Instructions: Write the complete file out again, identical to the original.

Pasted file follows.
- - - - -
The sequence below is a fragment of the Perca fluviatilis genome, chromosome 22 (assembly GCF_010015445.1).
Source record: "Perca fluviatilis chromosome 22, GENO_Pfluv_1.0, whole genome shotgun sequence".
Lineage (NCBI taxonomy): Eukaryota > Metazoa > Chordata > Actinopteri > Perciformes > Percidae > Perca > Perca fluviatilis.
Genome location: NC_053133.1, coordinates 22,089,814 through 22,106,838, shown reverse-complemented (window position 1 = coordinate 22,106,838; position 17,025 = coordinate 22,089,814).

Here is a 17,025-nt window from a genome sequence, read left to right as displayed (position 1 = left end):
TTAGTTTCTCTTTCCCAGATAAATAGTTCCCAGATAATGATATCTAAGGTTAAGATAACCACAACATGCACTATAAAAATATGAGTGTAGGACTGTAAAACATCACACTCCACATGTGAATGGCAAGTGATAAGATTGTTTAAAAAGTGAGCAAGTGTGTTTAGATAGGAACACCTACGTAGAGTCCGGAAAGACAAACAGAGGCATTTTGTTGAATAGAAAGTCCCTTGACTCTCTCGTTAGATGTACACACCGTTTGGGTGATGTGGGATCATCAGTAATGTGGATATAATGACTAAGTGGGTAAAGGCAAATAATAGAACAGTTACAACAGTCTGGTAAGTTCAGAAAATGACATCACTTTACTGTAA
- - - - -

The sequence below is a fragment of the Perca fluviatilis genome, chromosome 22 (assembly GCF_010015445.1).
Source record: "Perca fluviatilis chromosome 22, GENO_Pfluv_1.0, whole genome shotgun sequence".
Lineage (NCBI taxonomy): Eukaryota > Metazoa > Chordata > Actinopteri > Perciformes > Percidae > Perca > Perca fluviatilis.
Genome location: NC_053133.1, coordinates 22,089,814 through 22,106,838, shown reverse-complemented (window position 1 = coordinate 22,106,838; position 17,025 = coordinate 22,089,814).

Here is a 17,025-nt window from a genome sequence, read left to right as displayed (position 1 = left end):
TTAGTTTCTCTTTCCCAGATAAATAGTTCCCAGATAATGATATCTAAGGTTAAGATAACCACAACATGCACTATAAAAATATGAGTGTAGGACTGTAAAACATCACACTCCACATGTGAATGGCAAGTGATAAGATTGTTTAAAAAGTGAGCAAGTGTGTTTAGATAGGAACACCTACGTAGAGTCCGGAAAGACAAACAGAGGCATTTTGTTGAATAGAAAGTCCCTTGACTCTCTCGTTAGATGTACACACCGTTTGGGTGATGTGGGATCATCAGTAATGTGGATATAATGACTAAGTGGGTAAAGGCAAATAATAGAACAGTTACAACAGTCTGGTAAGTTCAGAAAATGACATCACTTTACTGTAA